Phishers exploit Zoom, WebEx brands to target businesses
Phishing emails impersonating Zoom and WebEx
“Video conferencing has become very popular very quickly. Attackers have noticed and moved to capitalize on that popularity and brand strength,” noted Sherrod DeGrippo, Proofpoint’s Senior Director of Threat Research at Proofpoint.
“Not only are attackers using video conferencing brands as a lure for malware, but they’re using it for credential phishing, in particular to steal Zoom and Webex credentials.”
Some of the lures are not particularly original, but will surely fool some of the targets. For example, an email that welcomes users to their new Zoom account and requests them to activate their account, or an email that claims that the user has missed a scheduled Zoom conference meeting (see above).
In both cases, the attackers are after account credentials, either for Zoom or for the target’s email account.
The fake emails purportedly coming from Cisco are a mishmash of unconnected visual elements and subject lines that command attention (e.g., “Critical Update!” or “Alert!”):
Many targets will spot the malicious nature of the email almost immediately, as it warns about an old vulnerability in a software that has nothing to do with Cisco Webex (apart from the fact that both are developed by Cisco.) But there’s always some recipients who panic or are inattentive enough at the moment of perusal and will end up entering their login credentials.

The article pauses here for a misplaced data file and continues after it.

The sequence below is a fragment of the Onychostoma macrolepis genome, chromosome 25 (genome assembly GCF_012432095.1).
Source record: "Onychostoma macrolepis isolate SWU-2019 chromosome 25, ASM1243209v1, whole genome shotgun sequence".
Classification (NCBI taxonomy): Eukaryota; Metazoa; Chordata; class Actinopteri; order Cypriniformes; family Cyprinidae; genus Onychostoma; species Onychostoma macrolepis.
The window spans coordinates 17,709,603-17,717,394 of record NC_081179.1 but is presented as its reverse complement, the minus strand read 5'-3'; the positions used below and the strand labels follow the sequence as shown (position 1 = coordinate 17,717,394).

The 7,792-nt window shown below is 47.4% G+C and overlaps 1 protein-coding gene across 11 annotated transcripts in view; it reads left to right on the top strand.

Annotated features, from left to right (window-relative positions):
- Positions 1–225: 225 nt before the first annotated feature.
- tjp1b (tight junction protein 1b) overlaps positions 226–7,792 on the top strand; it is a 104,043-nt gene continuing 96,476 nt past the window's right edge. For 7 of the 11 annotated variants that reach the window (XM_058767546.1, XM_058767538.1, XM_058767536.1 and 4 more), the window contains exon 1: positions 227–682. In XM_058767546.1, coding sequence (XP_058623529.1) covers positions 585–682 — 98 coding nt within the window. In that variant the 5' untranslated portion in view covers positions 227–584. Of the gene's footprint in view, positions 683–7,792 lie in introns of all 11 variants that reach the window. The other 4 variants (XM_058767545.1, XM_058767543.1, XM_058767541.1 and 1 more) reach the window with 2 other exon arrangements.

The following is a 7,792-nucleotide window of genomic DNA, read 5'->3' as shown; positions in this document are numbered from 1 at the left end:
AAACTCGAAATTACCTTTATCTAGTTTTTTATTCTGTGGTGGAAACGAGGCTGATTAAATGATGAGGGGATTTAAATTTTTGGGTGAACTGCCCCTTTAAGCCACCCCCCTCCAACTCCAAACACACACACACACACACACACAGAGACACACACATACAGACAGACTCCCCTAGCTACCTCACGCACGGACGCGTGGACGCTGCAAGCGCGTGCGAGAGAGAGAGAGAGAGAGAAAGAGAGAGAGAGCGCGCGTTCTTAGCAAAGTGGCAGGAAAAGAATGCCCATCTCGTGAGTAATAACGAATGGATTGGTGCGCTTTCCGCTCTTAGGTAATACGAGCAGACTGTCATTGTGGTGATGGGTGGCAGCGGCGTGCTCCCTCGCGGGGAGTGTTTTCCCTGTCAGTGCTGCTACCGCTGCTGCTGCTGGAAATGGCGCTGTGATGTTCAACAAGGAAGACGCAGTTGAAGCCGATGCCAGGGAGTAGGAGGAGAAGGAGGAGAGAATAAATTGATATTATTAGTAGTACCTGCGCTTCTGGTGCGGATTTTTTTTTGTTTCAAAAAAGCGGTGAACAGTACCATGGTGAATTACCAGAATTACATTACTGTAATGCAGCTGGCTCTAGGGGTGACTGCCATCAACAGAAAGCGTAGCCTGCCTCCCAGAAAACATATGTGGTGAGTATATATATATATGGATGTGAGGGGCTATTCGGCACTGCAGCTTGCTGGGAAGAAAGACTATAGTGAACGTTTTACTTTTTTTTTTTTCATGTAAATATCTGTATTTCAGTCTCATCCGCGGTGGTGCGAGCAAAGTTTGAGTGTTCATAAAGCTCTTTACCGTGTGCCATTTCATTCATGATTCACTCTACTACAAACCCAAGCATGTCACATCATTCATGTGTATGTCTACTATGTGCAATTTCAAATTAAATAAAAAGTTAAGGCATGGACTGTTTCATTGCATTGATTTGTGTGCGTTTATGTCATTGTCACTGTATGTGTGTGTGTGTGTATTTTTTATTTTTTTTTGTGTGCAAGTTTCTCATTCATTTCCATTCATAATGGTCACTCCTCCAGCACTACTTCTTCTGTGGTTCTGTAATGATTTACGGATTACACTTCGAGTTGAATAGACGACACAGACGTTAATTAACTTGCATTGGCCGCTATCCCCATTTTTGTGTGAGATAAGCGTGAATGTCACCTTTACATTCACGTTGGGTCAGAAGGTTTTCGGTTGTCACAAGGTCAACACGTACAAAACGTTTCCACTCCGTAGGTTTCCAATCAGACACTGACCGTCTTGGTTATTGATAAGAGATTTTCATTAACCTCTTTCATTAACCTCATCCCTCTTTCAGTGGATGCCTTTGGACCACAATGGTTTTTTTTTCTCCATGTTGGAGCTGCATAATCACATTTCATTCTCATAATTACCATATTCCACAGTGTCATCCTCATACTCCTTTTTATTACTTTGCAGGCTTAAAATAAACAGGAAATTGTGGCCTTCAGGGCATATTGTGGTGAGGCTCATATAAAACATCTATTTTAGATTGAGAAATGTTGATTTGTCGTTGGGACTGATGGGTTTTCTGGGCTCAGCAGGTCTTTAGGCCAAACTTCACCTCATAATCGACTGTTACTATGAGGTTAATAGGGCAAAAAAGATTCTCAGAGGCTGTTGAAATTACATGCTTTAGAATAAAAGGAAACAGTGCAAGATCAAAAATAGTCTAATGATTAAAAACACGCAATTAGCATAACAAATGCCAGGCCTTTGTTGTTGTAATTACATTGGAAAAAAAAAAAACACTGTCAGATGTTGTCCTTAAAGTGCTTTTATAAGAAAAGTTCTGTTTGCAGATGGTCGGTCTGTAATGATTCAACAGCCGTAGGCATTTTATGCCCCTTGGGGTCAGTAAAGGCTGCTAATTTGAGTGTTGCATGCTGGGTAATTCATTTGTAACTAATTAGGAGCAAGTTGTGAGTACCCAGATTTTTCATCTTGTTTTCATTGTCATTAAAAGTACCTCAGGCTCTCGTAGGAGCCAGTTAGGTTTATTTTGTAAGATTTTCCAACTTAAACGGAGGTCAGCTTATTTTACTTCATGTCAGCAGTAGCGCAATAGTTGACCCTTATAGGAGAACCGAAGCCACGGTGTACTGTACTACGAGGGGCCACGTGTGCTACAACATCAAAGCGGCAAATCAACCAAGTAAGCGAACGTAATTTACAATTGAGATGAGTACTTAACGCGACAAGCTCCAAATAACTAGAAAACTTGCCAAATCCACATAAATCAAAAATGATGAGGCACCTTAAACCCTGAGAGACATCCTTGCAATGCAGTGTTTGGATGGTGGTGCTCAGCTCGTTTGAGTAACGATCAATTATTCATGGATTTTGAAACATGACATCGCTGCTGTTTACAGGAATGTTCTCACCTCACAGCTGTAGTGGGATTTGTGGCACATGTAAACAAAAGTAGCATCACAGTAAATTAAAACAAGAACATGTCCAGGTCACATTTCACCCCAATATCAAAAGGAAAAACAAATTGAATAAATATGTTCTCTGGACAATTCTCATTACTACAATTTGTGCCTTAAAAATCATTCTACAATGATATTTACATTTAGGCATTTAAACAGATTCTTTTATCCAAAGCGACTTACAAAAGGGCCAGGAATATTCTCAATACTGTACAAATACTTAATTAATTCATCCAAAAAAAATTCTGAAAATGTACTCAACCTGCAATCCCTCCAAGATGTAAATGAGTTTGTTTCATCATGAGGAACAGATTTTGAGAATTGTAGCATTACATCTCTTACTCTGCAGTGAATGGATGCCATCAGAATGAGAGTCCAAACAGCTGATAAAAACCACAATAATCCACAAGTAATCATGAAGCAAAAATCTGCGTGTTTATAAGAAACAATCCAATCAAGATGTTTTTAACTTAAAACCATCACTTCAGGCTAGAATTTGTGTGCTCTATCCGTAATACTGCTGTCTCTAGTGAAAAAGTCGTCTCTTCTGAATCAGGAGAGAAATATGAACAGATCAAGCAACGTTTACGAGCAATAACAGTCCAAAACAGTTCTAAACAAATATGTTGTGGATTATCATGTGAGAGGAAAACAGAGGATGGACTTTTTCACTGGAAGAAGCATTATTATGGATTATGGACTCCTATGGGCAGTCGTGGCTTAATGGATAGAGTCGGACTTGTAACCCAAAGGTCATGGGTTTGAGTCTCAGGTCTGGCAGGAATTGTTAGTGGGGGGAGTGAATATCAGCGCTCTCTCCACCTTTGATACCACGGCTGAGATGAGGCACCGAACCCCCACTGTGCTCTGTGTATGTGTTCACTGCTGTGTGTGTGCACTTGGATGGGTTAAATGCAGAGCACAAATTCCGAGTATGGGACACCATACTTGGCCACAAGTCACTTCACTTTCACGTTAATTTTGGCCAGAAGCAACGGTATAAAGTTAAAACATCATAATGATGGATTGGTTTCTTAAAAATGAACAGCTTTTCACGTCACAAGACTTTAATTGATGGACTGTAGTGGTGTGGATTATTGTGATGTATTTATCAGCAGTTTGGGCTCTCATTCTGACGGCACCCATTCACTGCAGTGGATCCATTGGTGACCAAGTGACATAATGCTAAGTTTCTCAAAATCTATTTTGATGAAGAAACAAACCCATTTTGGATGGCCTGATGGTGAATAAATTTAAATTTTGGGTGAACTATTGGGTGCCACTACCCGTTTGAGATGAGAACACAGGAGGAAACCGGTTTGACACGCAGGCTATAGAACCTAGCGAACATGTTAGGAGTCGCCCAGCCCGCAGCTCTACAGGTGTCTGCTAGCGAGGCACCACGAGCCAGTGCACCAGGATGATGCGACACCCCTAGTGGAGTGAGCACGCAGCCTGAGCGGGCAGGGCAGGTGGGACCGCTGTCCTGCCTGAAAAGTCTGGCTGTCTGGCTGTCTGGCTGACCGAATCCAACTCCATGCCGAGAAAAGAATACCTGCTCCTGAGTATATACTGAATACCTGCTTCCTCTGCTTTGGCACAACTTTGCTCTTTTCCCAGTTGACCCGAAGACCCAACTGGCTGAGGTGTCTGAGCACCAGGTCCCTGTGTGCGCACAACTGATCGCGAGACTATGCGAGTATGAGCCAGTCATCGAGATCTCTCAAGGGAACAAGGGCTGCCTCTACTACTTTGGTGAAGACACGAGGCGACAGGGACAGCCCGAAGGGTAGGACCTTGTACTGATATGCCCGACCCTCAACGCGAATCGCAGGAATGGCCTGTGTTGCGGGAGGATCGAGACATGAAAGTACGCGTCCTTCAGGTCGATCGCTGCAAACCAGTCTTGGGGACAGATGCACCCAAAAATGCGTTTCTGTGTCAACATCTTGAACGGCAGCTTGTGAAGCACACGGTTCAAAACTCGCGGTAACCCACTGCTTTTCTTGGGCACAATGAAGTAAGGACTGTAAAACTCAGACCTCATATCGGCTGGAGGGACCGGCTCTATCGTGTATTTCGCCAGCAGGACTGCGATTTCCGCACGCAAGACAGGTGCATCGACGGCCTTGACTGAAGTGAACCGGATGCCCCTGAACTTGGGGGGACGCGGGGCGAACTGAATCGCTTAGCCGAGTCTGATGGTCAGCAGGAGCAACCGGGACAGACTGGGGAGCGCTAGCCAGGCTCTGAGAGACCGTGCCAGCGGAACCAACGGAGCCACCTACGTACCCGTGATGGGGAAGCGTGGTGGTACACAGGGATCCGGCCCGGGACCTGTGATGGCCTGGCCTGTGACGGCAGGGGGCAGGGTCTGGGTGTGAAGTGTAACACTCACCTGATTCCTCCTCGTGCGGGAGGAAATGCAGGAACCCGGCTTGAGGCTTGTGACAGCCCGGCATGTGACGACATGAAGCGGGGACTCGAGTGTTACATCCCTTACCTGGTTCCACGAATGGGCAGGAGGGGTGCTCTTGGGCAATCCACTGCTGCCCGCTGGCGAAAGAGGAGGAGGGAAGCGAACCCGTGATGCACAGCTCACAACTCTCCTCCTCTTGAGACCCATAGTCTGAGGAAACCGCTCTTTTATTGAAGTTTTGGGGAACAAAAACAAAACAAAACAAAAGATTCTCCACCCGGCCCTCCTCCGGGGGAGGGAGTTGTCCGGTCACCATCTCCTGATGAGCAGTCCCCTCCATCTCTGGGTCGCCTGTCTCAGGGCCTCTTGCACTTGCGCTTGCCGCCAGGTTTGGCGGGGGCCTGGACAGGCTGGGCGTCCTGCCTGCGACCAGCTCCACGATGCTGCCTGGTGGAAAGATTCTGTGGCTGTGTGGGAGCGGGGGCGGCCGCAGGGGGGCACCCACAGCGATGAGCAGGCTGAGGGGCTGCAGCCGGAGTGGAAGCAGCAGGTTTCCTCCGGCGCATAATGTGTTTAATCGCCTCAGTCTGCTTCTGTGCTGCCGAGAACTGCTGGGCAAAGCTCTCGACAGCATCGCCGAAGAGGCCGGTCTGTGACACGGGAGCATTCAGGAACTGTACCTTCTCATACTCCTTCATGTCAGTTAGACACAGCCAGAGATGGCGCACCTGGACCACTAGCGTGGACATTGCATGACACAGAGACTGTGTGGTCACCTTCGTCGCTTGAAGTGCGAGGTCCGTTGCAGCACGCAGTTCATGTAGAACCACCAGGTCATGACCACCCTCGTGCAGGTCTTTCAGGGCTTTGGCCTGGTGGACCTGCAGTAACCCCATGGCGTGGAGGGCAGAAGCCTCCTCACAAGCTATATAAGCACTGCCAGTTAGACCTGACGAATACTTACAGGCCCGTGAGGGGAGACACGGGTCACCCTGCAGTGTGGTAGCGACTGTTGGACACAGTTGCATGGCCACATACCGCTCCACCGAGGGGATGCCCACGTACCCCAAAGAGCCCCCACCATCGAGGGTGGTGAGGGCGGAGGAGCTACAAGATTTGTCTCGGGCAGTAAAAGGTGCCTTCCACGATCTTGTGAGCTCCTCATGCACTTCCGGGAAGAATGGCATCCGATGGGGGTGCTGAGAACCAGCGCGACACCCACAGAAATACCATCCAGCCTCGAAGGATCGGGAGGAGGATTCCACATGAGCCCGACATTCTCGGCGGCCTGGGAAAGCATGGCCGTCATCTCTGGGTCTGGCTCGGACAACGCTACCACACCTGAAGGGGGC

The value of compromised video conferencing accounts is obvious. “Stolen account credentials could be used to login to corporate video conferencing accounts and violate confidentiality. They also could likely be sold on the black market or used to gain further information about potential targets for launching additional attacks,” DeGrippo noted.
Malware delivery campaign
The researchers have also spotted an email malware delivery campaign that does not impersonate the aforementioned developers of video conferencing solutions, but does exploit their widespread use.
The emails are made to look like they are coming from a potential client who asked for a quote, says they are available for a call via Zoom, and contain a booby-trapped Excel file in the attachment, supposedly containing the sender’s schedule.
To view the contents, the recipient is asked to enable macros. If they do, the macros execute a script that, unbeknownst to the victim, installs a legitimate remote control application, which the attackers then use to access files and information on the compromised system.
Users are warned to be on the lookout for these and similar lures, and to keep in mind that phishers love nothing more than (ab)using popular brands as social engineering lures. These specific campaigns were directed at employees in US companies in the technology, accounting, aerospace, energy, healthcare, telecommunications, transportation, government, and manufacturing sectors.